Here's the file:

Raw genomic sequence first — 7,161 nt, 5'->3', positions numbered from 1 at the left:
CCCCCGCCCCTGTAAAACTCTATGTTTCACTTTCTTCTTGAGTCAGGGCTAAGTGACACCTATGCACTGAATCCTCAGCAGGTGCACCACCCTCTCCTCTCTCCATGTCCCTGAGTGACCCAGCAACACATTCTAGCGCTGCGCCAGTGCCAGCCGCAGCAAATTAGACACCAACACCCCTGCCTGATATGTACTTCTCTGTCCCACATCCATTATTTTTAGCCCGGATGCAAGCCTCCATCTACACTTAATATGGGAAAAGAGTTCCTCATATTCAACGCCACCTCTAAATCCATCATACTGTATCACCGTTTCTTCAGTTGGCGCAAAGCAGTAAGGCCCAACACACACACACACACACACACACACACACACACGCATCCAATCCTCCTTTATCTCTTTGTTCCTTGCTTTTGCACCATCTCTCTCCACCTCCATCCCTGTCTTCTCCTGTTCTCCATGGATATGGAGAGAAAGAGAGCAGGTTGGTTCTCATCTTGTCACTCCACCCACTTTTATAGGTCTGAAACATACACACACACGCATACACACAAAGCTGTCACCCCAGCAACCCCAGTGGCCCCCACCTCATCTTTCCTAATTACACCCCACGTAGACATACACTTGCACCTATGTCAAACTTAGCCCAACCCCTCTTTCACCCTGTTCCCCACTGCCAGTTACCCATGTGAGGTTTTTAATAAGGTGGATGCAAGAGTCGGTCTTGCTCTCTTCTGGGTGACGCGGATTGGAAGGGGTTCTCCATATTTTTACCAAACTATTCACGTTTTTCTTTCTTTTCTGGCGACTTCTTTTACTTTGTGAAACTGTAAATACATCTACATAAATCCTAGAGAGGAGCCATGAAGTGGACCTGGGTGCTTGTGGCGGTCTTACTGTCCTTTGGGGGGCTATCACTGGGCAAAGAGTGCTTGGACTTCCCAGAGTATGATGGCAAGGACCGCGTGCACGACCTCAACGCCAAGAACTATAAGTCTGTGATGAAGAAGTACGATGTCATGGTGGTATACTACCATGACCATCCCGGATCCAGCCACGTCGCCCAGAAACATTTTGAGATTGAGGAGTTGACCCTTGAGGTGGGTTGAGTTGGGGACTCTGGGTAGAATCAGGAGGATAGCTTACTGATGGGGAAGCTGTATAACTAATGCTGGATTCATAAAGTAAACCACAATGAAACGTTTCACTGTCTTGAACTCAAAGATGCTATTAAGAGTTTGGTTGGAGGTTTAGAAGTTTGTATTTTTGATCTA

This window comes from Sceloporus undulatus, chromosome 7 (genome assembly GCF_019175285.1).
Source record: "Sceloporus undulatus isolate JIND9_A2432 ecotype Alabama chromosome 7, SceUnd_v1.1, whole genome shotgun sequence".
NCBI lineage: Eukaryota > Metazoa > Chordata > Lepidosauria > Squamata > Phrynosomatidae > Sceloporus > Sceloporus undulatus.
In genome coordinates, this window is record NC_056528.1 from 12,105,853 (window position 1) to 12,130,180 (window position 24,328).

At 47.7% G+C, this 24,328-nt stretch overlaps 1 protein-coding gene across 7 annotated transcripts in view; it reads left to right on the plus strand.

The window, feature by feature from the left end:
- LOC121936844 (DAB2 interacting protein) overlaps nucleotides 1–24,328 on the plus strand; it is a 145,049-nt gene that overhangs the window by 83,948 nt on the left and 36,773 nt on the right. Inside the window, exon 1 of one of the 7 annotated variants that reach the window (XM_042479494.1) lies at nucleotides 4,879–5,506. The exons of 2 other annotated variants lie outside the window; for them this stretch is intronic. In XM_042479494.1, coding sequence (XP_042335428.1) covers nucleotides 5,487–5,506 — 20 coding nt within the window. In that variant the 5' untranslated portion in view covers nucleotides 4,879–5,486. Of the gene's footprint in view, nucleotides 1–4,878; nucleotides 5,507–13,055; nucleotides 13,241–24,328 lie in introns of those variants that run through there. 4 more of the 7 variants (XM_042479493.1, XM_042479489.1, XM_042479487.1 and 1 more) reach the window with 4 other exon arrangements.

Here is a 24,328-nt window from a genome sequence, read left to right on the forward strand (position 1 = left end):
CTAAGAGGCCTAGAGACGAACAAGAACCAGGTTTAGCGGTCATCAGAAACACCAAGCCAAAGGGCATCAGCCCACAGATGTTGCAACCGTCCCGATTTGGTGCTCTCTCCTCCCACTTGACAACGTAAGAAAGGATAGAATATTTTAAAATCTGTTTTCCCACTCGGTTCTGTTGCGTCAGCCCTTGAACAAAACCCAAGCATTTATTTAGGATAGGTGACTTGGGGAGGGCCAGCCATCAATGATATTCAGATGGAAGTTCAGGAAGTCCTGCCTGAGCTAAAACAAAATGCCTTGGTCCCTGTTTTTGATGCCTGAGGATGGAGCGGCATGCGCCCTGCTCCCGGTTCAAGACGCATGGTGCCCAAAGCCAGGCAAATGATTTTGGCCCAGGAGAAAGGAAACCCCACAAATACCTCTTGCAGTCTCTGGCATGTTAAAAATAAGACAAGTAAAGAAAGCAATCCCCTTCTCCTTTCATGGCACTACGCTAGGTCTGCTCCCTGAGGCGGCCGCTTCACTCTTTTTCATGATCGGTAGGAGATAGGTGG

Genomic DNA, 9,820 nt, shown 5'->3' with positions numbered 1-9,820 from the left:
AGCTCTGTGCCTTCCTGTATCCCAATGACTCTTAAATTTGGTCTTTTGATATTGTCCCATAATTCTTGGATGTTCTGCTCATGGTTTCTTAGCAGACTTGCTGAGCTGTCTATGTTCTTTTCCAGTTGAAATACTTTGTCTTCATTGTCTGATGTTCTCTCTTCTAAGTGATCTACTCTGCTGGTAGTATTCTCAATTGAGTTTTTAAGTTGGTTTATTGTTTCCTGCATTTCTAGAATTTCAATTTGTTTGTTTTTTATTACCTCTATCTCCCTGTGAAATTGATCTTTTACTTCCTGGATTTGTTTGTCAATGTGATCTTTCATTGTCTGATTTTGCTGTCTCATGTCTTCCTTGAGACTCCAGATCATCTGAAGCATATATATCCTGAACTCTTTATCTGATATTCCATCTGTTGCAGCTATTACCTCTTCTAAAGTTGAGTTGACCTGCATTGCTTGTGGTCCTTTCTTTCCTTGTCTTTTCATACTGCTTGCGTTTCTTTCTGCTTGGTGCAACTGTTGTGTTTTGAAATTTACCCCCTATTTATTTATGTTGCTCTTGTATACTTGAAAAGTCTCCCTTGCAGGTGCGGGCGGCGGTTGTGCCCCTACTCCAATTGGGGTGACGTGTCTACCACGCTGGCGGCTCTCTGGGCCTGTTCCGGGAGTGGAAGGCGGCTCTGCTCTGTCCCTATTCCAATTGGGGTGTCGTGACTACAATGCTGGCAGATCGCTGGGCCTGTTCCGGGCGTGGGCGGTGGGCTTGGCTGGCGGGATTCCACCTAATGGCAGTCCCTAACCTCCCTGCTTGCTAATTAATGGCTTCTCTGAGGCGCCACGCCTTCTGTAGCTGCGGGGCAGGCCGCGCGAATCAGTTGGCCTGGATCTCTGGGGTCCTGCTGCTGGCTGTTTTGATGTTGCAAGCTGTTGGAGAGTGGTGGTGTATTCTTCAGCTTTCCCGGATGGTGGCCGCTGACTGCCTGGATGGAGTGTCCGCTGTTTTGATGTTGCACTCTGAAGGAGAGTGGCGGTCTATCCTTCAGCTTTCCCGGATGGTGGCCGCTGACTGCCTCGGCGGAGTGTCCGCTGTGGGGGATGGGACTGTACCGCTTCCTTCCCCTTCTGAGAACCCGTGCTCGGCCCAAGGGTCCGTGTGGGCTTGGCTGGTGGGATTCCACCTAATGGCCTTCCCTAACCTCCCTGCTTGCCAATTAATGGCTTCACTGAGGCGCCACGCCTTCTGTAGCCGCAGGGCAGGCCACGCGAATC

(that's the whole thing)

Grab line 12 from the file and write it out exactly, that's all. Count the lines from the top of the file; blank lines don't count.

Genomic DNA, 9,820 nt, shown 5'->3' with positions numbered 1-9,820 from the left: